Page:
With her recent book Flowers for Otello, German-Jewish author Esther Dischereit wanted to pay an homage to the victims of the NSU, who had been largely ignored in the public discussion that followed the assassinations. Dischereit presented her work, a combination of dialogue and poetry, at NYU’s Deutsches Haus last Thursday.
Beate Zschäpe, one of three founding members of the NSU, was given a life sentence in July of 2018. The other two, Uwe Mundlos and Uwe Böhnhardt, were found dead following the failed bank robbery, in what some believed to be a suicide pact. The trial lasted for five years — one of the longest since after World War II — and included the testimonies of 600 witnesses. Along with Zschäpe, four other individuals were convicted as accomplices in the murders.
While the prosecutors maintained that Zschäpe, Böhnhardt and Mundlos held full responsibility for the murders and multiple bank robberies, others question how these crimes could have been carried out by only three people. Dischereit herself argues that the three perpetrators must have been part of a far larger network, and that both the state and the secret service failed to investigate it fully. Recently, German-Turkish defense lawyer Seda Basay-Yildiz, who represented a victims’ family members in the NSU trial, received a threatening message signed “NSU 2.0.”
Flowers for Otello is written in both German and Turkish. The book begins with a series of poems called “Lamentations” that describe everyday occurrences like shopping at a store or being annoyed by a sibling, all of which acquire new meanings in the aftermath of trauma. The second section is a libretto between Otello, the moorish general who gave his name to the Shakespeare play, and Enver Şimşek, the first victim of NSU. Their dialogue takes place in the underworld.
In creating a dialogue between Otello and Simsek, Dischereit wanted to address two central issues surrounding the murders: race and class. Most NSU victims, she noted, were poor immigrants. Dischereit said that she wanted to place Simsek, a flower-seller, and Otello, a high-ranking general, on equal footing. She also believed that the character of Otello provided a way to discuss racist feelings toward the Turkish population in Germany.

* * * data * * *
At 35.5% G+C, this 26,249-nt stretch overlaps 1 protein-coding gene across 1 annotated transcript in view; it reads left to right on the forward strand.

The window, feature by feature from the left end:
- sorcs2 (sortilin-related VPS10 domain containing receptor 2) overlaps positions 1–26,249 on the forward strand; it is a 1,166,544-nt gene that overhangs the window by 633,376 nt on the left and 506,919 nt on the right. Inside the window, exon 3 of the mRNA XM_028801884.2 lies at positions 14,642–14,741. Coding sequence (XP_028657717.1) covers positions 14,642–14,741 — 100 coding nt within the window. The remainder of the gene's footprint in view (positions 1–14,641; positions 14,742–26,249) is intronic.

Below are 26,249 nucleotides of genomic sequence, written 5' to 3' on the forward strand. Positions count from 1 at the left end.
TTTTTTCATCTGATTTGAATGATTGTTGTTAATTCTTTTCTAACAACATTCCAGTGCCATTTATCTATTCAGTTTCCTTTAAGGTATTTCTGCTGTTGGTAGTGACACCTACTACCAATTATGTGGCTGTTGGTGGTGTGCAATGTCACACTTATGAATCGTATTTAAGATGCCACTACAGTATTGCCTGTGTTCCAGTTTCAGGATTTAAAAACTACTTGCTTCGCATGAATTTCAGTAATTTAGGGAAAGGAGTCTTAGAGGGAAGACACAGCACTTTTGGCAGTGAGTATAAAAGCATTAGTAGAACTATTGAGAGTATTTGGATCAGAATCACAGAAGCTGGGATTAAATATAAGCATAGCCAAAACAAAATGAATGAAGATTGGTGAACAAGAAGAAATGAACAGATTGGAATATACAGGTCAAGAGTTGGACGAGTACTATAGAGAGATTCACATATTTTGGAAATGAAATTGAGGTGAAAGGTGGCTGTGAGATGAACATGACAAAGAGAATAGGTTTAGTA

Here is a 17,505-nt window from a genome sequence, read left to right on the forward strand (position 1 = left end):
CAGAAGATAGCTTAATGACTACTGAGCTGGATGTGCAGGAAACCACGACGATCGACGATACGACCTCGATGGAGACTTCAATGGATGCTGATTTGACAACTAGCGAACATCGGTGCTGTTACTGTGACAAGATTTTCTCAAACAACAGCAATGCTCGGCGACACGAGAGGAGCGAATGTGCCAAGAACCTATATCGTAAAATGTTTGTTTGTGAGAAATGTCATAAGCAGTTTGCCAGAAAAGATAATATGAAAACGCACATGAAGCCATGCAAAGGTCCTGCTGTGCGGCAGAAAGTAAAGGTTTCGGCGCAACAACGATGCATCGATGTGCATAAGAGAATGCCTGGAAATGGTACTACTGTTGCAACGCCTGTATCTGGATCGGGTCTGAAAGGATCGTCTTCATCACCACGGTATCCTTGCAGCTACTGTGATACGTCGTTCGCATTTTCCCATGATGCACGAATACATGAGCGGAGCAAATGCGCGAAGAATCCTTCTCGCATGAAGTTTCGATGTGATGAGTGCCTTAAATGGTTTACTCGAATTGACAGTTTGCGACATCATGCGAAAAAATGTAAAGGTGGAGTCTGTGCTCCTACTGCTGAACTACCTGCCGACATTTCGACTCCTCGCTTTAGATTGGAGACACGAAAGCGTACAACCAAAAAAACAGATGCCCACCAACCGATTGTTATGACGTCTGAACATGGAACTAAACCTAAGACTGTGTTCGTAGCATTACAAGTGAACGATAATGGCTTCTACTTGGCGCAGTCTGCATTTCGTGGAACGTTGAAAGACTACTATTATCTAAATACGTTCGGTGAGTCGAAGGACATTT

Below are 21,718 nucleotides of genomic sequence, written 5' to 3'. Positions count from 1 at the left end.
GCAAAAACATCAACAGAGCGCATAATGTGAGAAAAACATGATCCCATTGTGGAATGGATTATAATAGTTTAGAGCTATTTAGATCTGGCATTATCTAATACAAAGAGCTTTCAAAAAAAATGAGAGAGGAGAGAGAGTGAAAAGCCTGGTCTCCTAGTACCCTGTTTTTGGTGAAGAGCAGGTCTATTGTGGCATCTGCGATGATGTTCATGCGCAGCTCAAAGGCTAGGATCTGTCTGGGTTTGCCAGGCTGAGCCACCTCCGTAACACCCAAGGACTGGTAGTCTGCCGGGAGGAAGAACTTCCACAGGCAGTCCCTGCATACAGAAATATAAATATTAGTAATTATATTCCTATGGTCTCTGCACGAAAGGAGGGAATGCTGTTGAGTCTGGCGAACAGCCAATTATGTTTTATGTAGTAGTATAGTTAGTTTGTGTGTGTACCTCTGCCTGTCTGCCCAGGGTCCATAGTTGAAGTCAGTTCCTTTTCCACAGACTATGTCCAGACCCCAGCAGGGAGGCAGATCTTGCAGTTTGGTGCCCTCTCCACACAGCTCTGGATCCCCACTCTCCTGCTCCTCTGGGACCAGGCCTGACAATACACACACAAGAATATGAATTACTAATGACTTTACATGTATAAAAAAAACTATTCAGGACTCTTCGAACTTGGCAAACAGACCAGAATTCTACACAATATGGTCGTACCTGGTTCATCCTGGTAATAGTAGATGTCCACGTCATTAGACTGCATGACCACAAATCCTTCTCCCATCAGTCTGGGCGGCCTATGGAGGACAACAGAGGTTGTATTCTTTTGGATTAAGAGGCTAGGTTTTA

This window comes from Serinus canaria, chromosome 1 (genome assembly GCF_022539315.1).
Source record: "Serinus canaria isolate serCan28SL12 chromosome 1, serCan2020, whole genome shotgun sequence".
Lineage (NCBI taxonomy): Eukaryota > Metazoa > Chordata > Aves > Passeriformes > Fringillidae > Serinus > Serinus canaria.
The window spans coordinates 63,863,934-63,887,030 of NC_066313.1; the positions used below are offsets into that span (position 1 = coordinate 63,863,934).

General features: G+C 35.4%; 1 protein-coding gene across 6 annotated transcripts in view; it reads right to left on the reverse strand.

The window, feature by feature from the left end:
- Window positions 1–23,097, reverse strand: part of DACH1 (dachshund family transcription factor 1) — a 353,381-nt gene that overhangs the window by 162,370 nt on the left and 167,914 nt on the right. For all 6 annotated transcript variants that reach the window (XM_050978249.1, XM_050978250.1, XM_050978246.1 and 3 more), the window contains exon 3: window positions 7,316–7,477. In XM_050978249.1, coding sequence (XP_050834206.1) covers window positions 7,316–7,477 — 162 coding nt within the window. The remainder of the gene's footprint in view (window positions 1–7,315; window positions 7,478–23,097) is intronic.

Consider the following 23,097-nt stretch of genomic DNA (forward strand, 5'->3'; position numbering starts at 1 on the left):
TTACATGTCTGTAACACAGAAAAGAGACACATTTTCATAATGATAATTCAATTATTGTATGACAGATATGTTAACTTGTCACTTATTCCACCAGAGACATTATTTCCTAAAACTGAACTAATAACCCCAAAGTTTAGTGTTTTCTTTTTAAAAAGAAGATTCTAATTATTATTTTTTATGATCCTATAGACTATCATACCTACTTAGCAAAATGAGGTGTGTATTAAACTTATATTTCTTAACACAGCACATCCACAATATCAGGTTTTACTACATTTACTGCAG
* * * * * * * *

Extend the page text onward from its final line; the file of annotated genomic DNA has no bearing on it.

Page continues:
For nearly two years, Dischereit attended meetings at the German Bundestag, Berlin’s federal parliament, which were re-examining the evidence surrounding the murders. About three times a week she attended sessions that lasted up to 14 to 16 hours. Afterwards, she said, “I went home and took a shower. I needed to rinse it out.” During that period, she also spoke with lawyers who brought the victims’ cases forward, and traveled to the cities where the murders took place. Although she said the Turkish community supported her work, she did not speak to the victims’ families until after the book was released.
Dischereit initially did not want to speak with victims’ families out of fear of reopening their trauma. At NYU, she insisted that she doesn’t see herself as “the voice of the victims.”
“This is nonsense,” she said, pointing out that the victims did not ask her to speak for them. However, Dischereit said that Germany’s failure to protect these individuals was “something we needed to mourn over;” her aim in writing Flowers for Otello was “to have lamentations in the public sphere.” When the finished work was first aired over the radio, Dischereit insisted that all the German radio stations air the piece at the same time, in a “symbolic act.” In spoken word performances, the poems and dialogue are read as shifting between German and Turkish.
This is part of Dischereit’s desire to shift the focus from the crimes themselves to those who suffered. After the crimes first came to light, the media produced what she called “an overdose of perpetrators” which included very little information about the victims. She said that, through her writing, she wanted to remind people that these individuals were neighbors, people they knew and saw in their everyday lives.
The work ends with a poetic listing of the victims, which includes their professions, the number of children they had and their ages. The list is designed to be a dialogue between two individuals. Placing an emphasis on the importance of remembering, it ends with the following exchange: “Do you really have to list all the names?” “Yes, I am going to cite all the names.” The book also includes a list of NSU crimes, and an appendix of information that Dischereit used while composing the dialogue.
“We are used to thinking of monuments in stones or in plaques,” said Dischereit, holding up a copy of the book, “but this could also be one.”
Emilia Otte is pursuing a MA in European and Mediterranean Studies at NYU. She graduated from Bryn Mawr College with a degree in English and a minor in Italian Studies. This piece was originally published by New York Transatlantic.